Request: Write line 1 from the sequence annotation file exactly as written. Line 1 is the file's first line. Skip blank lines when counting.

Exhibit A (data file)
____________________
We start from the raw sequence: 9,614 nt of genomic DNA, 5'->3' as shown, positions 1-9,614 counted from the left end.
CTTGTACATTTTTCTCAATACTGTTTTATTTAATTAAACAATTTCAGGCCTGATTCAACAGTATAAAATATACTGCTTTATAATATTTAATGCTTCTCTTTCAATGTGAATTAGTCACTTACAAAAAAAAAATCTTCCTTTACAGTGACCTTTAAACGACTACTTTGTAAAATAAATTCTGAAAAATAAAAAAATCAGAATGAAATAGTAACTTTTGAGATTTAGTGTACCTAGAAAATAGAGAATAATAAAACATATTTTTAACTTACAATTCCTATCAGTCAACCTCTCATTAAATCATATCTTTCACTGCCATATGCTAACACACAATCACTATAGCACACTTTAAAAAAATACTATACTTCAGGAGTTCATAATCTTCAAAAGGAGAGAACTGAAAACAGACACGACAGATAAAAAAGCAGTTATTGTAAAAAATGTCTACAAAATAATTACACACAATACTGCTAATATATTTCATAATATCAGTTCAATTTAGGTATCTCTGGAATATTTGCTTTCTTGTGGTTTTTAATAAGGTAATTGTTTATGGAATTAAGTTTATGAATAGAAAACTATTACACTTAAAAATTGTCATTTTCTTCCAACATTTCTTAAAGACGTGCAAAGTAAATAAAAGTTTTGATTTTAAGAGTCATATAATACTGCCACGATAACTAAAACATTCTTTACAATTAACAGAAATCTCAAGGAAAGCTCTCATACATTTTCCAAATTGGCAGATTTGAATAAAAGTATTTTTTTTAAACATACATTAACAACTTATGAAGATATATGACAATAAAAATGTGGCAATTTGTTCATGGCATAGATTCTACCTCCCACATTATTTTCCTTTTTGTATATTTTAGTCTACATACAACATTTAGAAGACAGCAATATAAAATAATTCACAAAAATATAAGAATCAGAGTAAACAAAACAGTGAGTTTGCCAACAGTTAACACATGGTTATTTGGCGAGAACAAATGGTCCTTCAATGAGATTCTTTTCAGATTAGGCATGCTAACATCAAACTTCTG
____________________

We start from the raw sequence: 9,614 nt of genomic DNA, 5'->3' as shown, positions 1-9,614 counted from the left end.